The Good

If you are sitting on a floating or variable mortgage rate at the moment the good news is your loan is about to get cheaper.

When the official cash rate falls floating rates typically follow it downwards.

That's because floating rates are linked to the cash rate.

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Banks usually make an announcement on the same day or within a day or two of the rate cut if they are going to lower their floating or variable rate.

READ MORE:
Reserve Bank cuts Official Cash Rate to record low - ANZ cuts

The actual cut usually takes two weeks to come into effect for an existing mortgage. New customers get the lower rate sooner.

Floating rates are currently around 6 per cent so even with a cut of 0.25 basis points they are likely to remain higher than most fixed term rates.

But they offer the advantage of being able to make extra repayments without penalties.

Mortgage broker Christine Lockie of LoanPlan said it was only a good idea to have a large amount of debt on a floating rate if people were expecting to get a lump sum of money.

Some people have part of their mortgage on a floating rate and part on a fixed rate allowing them to make extra repayments without paying extra fees.

The Bad

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The bad news is if you are on a fixed rate home loan you won't see any change to that rate from a shift in the official cash rate.

That's because fixed loans are based around how much a bank pays to borrow money on the international market not the official cash rate.

Fixed term rates have fallen in the last year to record lows.

It's commonplace to get a rate under 5 per cent for one or two years fixed.

SBS Bank recently dropped its rate to offer 3.99 per cent for one year.

But Lockie said most of the other banks were not prepared to match that rate.

One way to get a lower rate is to break your current fixed term and either switch to another bank or stay with your current bank at a lower rate but....

The Ugly

When the official cash rate falls the cost of breaking the fixed term on a mortgage also increases so if you are planning to make a break for a cheaper fixed term you might want to think again.

It pays to ask your bank how much it will cost to break a mortgage and weigh this up against the potential savings before making any decisions.

There is some expectation that fixed rates are as low as they are going to go and therefore people should lock in their money for as long as possible.

But Lockie said there was no way of knowing for sure where rates were headed.

A year ago many people believed rates were likely to head upwards prompting them to lock in rates that now look expensive compared to those currently available.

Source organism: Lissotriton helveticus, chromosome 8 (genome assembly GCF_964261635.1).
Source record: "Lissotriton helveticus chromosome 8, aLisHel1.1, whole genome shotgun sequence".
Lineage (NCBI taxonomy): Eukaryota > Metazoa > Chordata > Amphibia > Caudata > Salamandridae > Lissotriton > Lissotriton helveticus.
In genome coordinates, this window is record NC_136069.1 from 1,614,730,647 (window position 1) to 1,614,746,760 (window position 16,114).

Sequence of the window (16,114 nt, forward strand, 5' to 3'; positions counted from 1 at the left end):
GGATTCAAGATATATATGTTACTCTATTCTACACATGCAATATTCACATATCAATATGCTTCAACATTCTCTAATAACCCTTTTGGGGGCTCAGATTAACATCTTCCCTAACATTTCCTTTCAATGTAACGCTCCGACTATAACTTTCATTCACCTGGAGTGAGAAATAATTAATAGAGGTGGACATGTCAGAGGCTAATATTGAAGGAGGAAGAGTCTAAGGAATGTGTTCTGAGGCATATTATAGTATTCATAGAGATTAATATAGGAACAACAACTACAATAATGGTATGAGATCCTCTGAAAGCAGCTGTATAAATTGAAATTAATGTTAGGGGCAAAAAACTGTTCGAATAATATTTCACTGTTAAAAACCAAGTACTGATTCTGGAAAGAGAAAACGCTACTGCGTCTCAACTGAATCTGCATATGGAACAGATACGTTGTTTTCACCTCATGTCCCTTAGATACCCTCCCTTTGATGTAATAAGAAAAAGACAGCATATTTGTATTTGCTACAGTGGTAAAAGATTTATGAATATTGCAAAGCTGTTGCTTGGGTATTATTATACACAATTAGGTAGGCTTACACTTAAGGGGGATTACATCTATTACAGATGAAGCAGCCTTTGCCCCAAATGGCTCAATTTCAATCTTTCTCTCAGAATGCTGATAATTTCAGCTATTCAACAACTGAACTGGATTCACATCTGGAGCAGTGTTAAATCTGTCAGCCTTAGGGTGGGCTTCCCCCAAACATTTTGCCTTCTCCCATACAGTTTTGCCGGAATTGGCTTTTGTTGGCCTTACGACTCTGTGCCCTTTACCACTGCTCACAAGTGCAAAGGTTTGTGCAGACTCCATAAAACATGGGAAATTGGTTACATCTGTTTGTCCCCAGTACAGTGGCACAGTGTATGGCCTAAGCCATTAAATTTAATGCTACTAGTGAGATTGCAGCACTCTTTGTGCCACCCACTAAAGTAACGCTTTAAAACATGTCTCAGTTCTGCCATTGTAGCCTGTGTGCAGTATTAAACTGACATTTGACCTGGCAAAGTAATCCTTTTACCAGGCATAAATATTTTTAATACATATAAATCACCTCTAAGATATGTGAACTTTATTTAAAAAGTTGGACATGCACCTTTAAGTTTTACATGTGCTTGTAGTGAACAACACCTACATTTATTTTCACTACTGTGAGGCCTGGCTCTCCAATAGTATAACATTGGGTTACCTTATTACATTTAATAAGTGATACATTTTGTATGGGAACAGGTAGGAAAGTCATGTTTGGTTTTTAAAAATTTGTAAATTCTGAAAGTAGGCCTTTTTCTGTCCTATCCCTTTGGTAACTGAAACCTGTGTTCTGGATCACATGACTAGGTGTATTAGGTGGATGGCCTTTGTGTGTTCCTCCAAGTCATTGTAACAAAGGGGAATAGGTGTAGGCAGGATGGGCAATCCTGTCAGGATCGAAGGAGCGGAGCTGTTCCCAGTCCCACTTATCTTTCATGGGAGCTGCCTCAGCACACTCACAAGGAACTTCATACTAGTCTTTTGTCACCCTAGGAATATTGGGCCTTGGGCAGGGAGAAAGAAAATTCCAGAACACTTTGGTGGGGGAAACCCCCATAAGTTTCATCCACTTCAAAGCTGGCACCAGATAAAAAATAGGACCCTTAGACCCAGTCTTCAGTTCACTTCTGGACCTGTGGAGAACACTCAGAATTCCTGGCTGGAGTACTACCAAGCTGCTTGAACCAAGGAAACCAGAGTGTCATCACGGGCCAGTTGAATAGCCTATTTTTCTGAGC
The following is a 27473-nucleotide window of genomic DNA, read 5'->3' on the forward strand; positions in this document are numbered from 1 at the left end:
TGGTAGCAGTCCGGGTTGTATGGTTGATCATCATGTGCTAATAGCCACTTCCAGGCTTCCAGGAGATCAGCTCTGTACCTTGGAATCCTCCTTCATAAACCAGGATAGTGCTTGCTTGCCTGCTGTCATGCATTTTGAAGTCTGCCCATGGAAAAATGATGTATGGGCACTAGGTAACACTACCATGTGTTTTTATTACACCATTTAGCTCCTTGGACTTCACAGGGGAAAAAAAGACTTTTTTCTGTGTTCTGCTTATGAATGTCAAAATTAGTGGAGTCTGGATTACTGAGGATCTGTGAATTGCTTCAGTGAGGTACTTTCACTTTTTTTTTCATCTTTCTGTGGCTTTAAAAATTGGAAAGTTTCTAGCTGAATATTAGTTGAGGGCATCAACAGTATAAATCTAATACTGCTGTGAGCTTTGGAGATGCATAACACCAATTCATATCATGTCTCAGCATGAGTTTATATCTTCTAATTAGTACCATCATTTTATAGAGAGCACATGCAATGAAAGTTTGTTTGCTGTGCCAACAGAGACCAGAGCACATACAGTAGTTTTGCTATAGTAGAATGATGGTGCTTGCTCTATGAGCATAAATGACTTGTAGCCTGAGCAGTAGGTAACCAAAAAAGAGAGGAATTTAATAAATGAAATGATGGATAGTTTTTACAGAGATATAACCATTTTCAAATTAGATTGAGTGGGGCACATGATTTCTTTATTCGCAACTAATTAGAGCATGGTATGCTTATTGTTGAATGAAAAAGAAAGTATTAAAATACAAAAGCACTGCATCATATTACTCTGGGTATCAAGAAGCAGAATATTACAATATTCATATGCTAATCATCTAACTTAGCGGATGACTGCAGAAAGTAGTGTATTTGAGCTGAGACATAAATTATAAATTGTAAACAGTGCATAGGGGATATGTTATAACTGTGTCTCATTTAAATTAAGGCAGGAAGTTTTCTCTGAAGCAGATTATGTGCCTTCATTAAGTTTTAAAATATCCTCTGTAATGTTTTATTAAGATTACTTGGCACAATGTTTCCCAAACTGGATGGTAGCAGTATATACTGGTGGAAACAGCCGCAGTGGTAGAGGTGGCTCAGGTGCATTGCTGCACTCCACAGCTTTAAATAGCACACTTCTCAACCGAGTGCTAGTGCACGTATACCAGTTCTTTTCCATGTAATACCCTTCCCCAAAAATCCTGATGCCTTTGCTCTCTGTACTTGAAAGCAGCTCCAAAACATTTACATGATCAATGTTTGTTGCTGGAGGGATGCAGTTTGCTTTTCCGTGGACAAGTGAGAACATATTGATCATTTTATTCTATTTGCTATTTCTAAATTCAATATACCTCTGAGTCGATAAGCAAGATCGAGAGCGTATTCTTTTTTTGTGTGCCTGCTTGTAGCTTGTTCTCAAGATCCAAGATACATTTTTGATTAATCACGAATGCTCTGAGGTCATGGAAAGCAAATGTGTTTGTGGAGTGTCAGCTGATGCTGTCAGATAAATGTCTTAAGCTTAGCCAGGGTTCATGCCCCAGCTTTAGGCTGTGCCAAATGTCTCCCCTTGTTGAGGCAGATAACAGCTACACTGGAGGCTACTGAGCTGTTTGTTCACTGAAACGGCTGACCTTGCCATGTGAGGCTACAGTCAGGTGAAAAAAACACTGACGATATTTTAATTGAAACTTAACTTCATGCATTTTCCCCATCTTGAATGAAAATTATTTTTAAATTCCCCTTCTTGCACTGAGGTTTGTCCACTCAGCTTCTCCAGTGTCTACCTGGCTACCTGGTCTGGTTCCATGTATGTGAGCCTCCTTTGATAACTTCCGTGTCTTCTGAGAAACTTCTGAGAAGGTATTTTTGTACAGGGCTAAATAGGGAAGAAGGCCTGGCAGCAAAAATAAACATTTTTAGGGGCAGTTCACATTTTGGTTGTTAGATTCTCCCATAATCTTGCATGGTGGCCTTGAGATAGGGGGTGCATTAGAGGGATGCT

Lockie said she did not recommend people fixing beyond three years as it was difficult for people to see beyond that timeframe.

For those who fixed and moved homes the mortgage rate could be taken with them if the sale and purchase happened at the same time, she said.

Three reasons why the official cash rate matters if you have savings

The Good

There's not much good news when it comes to saving money in the bank at the moment.

Interest rates on deposits are low and a cut to the official cash rate would likely send short term rates even lower.

September's cash rate cut saw a flurry of banks slash their short term rates ahead of the cut.

There hasn't been any similar moves this time round but that doesn't mean they won't happen after the rate cut.

One positive is that inflation is also low so the value of savings is not being eroded.

Jeff Matthews, an investment adviser at Forsyth Barr, said between 1970 and 1990 inflation averaged around 11 per cent in New Zealand - a level that made it tough for people with money in the bank to keep up with increasing costs.

At the moment the average is under 2 per cent.

While it's tough for savers here Matthews said it could be worse.

In Europe people who invest their money in the bank may come out with less than what they put in.

Matthews said people looking for a better return could consider investing in shares like listed property companies and power companies where they could get a dividend return
of around 6.5 per cent.

But the trade off was dealing with market volatility.

"It's like owning a rental property where the rent is stable but the capital value fluctuates."

The Bad

Rates could drop further.

Economists have talked about three cuts this year but there is now also some speculation if that world economy doesn't pick up that there could be further cuts to the official cash rate next year.

That could mean deposit rates head even lower.

In the past people could lock their savings in for longer periods such as five years to get a better rate but there's not much difference in the interest rate on a six month term deposit and a five year one at the moment.

Matthews said the problem with term deposits was that it was not possible to break them any more so they lacked flexibility if people needed access to the money.

He also warned people off locking their money into longer term rates because of the possibility that rates could increase during that time.

Longer term rates are linked to the international borrowing market and the US Federal Reserve is expected to lift its cash rate as soon as next week, he said.

The Ugly

What could make the situation get ugly is a jump in inflation.

Inflation has been under 2 per cent for some time but if prices were to rise it could increase.

Matthews said an inflation rise was not expected so if it happened it would catch people out.

A big increase in petrol prices or imports would make it tougher for people trying to live off a tight budget although it's likely the Reserve Bank would increase the official cash rate if inflation reared it's head.

A higher rate would feed through to higher deposit rates.